The magic of colour is that you do not know how another person sees it. You can’t even describe a colour without reference to itself. Yet you need to crack colour psychology as, according to research, for those viewing a marketing email, 62% to a remarkable, stunning in fact, 90% of viewers make subconscious decisions about your product on colour alone.
How people respond to various colours varies as well. You might feel that red means anger and aggression while to others, it might generate feelings of comfort and warmth. To me it gives impressions of energy. Context gives direction of course, but given the few seconds we have to generate a decision whether to read on or not, nice words in the body will have little influence.
Just to add to the degree of indeterminacy with regards to colour, reaction is based to varying degrees on gender and culture. Before running away to drown your sorrows with a white coffee, all is not lost. We can influence interpretation to an extent.
You might think that it is better to have a red click-through button than green. You might be right. You might have even tested them with segmented email marketing lists already. However, it is generally better to direct rather than respond. Let’s tell our customers how to react.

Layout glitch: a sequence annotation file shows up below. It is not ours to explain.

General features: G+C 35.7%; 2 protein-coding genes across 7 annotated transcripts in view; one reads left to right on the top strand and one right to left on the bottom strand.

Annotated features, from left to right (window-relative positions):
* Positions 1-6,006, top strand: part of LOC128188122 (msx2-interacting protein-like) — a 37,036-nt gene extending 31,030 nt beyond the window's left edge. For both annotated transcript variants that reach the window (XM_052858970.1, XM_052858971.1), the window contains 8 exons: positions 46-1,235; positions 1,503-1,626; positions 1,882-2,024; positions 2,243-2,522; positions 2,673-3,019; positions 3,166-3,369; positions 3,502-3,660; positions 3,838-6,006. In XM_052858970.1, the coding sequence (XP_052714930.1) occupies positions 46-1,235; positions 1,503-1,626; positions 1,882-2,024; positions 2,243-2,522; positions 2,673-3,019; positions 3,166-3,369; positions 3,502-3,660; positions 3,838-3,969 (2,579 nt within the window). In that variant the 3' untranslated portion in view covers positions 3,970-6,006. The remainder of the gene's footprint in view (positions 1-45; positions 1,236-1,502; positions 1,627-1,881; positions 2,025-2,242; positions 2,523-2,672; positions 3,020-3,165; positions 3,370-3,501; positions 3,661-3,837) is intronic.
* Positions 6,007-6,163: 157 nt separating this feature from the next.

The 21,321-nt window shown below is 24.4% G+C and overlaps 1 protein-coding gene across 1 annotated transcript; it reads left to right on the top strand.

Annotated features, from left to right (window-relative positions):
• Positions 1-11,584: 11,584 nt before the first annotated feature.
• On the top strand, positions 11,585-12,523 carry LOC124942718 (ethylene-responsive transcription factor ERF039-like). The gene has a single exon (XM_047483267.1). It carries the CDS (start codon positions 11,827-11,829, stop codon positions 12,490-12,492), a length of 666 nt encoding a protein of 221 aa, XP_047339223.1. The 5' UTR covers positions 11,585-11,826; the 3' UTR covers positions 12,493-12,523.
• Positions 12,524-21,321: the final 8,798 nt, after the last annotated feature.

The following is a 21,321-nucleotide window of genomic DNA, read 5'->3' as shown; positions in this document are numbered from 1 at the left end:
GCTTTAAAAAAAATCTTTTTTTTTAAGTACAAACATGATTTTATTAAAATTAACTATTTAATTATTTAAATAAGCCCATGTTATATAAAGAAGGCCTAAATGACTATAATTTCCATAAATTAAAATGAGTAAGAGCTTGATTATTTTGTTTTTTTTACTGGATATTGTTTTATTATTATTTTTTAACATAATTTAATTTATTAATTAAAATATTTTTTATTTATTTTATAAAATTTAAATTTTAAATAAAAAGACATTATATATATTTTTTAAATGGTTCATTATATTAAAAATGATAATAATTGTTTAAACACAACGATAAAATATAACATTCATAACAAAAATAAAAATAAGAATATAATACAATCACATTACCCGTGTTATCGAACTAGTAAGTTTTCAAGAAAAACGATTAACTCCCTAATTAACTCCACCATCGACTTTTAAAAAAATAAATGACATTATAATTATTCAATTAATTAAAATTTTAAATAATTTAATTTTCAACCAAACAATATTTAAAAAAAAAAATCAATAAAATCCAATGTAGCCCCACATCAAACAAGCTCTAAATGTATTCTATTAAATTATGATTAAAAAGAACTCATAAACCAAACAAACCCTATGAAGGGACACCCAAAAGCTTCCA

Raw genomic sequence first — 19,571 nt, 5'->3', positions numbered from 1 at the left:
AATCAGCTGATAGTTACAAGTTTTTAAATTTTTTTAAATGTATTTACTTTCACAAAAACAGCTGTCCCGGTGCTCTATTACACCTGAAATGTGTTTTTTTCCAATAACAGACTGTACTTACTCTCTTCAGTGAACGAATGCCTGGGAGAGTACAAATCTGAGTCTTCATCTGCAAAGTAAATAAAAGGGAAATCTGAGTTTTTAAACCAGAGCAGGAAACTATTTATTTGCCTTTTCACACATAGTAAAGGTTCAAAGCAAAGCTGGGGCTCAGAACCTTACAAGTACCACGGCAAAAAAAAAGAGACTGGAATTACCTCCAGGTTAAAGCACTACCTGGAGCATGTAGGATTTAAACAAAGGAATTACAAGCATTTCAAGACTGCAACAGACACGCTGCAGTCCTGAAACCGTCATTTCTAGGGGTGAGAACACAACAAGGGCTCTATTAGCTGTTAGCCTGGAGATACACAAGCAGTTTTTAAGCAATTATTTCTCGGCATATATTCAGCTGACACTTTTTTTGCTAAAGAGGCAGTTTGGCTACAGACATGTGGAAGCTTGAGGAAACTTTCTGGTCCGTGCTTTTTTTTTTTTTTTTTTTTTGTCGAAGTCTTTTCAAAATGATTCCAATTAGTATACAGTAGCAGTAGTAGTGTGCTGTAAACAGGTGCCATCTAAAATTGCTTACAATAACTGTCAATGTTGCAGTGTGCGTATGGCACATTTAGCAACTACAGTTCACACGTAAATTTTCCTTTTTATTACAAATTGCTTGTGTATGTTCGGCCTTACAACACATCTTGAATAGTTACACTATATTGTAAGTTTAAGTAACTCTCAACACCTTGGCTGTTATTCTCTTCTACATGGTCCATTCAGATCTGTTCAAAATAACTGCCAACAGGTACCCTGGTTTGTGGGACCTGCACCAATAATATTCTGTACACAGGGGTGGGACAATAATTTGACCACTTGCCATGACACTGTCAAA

The Subject Line will have been read by your subscriber. Its function is to encourage an open and to indicate the content of the marketing email. If you built up excitement and anticipation, pastel shades might confuse them when they open the email.
If your Subject Line promised thrills galore then have a smattering of red in the email and use the colour for the click-through. If you promised reliability, brown seems to be the most favoured colour to highlight your 4.2-star reviews.
One last point; not only do we think people see colours differently, but we know they are presented differently on various digital platforms. It’s enough to make you see red. The answer is, of course, to test and test again. Colour is important and it is worth the effort.